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AIMS: Absolute risk reduction (ARR) and number needed to treat (NNT) are considered by many to be the most appropriate figures to use for the informed consent process, yet the results of published implantable cardioverter defibrillators (ICD) trials are frequently presented as relative risk reduction or odds ratio. The period over which risk reduction is calculated also varies between trials, making comparison difficult. METHODS AND RESULTS: Published ICD trials used to formulate national and international guidelines were examined for 1, 2, and 3 year total mortality in ICD and medically treated patients. The number of patients enrolled and at risk at these time points were also sought. Where the raw data were not included in the original text, estimates were taken from published Kaplan-Meier graphs. Eight primary prevention (PP) trials, three secondary prevention (SP) trials, and one SP meta-analyses were included. For PP, ARR at 3-year follow-up ranged from 0 (no benefit) to 24.6% (NNT = 4). For SP, ARR at 3-year follow up ranged from 3.7% (NNT = 27) to 11.3% (NNT = 9). Absolute risk reduction increased with follow-up in PP trials, whereas there was considerable variation in SP trials. Overall, very few trial patients received 3-year follow-up, giving wide confidence intervals (CIs). CONCLUSION: Absolute risk reduction from ICD trials varies significantly depending upon trial entry criteria, subgroup characteristics, and duration of follow-up. The relatively small number of patients followed for 2 or more years leads to wide CIs. Despite these limitations, the standardized ARR and NNT data presented may give a more individualized estimate of risk/benefit that could potentially aid an informed consent process.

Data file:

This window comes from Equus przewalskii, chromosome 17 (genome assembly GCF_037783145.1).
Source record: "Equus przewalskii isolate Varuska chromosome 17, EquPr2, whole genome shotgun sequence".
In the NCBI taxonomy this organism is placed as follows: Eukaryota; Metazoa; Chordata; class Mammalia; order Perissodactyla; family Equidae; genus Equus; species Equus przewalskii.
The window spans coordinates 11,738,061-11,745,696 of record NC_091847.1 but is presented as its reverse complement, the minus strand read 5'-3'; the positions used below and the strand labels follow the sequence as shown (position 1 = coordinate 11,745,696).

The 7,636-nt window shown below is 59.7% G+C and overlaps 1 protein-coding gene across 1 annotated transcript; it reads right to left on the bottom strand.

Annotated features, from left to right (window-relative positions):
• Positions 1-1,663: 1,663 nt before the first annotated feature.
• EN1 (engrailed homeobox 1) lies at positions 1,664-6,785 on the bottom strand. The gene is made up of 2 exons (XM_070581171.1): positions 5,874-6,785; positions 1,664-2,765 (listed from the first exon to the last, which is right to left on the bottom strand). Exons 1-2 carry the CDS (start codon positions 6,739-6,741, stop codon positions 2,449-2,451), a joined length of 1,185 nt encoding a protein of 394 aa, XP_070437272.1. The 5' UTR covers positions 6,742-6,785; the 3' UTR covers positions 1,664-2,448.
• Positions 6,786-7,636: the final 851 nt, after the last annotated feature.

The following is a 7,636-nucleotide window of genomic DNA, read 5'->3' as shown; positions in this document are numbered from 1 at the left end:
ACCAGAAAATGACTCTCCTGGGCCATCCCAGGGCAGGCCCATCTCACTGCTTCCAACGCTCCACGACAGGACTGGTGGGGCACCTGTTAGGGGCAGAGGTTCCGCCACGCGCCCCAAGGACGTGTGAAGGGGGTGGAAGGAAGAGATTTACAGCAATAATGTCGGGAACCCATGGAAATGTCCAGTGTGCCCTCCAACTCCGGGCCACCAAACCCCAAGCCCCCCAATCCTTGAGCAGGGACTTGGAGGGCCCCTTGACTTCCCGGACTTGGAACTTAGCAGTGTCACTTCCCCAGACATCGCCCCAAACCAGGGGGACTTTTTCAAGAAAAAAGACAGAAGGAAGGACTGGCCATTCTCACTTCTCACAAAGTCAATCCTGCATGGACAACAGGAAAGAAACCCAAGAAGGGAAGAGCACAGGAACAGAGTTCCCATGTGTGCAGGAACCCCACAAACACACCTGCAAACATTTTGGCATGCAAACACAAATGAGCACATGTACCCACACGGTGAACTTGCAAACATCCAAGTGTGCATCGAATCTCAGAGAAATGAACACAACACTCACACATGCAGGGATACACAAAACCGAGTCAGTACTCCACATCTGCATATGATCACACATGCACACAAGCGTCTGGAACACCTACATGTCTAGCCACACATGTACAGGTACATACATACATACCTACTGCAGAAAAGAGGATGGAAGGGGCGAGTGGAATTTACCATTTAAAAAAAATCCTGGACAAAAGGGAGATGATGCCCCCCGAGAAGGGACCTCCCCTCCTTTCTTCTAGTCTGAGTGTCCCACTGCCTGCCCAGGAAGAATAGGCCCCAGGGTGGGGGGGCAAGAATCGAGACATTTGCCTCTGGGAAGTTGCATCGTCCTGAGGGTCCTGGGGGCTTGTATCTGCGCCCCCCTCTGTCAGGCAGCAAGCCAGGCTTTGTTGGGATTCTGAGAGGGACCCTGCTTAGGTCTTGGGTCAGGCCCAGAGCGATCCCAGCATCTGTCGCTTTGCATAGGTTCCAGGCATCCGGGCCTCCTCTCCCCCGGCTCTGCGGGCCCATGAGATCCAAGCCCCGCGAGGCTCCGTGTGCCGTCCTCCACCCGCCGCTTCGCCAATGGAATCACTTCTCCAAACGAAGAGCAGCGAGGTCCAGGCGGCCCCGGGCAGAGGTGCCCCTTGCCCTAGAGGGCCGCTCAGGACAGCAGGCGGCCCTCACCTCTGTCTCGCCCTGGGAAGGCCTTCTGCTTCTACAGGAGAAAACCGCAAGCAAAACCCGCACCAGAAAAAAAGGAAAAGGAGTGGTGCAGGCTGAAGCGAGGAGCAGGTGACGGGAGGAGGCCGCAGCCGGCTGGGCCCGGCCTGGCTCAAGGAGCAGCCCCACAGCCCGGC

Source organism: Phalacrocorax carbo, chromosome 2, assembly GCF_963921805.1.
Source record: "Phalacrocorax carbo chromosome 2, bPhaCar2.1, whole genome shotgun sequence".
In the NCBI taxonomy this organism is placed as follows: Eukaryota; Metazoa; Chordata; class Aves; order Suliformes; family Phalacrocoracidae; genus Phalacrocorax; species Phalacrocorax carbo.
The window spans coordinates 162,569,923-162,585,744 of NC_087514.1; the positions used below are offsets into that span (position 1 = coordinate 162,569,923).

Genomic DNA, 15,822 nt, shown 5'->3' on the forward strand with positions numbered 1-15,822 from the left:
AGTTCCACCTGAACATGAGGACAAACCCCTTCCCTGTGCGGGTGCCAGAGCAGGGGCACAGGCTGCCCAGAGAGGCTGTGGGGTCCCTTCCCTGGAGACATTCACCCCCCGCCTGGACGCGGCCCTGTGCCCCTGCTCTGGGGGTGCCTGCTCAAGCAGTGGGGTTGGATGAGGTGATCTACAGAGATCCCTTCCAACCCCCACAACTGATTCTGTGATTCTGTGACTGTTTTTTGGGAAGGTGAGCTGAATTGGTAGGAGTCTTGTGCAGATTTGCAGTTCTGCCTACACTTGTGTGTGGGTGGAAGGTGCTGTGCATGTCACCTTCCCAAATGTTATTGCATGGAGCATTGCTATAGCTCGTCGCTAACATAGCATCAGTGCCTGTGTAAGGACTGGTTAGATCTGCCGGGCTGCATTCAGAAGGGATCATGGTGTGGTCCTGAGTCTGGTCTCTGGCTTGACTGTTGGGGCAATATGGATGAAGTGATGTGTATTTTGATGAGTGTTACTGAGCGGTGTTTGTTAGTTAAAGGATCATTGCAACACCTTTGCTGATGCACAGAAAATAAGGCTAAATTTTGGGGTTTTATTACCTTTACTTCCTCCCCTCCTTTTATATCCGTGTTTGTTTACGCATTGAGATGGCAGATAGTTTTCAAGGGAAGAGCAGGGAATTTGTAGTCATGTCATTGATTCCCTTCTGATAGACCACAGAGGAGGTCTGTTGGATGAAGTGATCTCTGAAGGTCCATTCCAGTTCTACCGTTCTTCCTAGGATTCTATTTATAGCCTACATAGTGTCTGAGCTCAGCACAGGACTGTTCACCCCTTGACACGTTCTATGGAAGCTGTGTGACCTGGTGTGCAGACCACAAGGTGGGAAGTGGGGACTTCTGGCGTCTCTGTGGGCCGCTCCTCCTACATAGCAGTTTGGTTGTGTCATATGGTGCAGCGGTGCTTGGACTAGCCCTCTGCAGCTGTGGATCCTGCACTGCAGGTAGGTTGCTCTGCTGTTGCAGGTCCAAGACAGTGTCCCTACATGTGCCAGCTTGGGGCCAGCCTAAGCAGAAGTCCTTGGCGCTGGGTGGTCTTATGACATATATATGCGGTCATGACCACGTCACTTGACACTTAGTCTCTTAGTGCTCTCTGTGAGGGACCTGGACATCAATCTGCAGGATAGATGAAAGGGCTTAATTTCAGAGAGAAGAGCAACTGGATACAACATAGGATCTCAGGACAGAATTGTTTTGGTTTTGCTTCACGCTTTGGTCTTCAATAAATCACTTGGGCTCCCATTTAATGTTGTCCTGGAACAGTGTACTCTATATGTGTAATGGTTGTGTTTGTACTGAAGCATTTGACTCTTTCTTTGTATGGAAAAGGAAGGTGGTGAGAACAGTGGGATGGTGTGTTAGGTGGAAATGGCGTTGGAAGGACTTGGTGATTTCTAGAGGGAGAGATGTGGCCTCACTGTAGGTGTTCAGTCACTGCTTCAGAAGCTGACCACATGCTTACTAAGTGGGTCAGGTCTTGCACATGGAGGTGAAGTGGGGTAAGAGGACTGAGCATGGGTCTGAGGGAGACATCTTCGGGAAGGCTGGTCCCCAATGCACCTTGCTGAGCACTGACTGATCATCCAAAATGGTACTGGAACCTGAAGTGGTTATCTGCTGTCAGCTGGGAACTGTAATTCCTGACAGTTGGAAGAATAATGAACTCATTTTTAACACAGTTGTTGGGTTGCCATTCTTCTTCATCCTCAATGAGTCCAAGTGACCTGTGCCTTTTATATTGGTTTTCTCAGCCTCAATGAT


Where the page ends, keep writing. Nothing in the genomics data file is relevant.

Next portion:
Original publication

DOI

10.1093/europace/eus427

Type

Journal article

Journal

Europace

Publication Date

06/2013

Volume

15

Pages

813 - 819

Keywords

Absolute risk reduction, Implantable cardioverter defibrillator, Number needed to treat, Patient consent, Primary prevention trials, Relative risk reduction, Secondary prevention trials, Aged, Clinical Trials as Topic, Defibrillators, Implantable, Electric Countershock, Evidence-Based Medicine, Female, Heart Failure, Humans, Male, Middle Aged, Prevalence, Primary Prevention, Risk Assessment, Risk Reduction Behavior, Secondary Prevention, Survival Analysis, Survival Rate, Treatment Outcome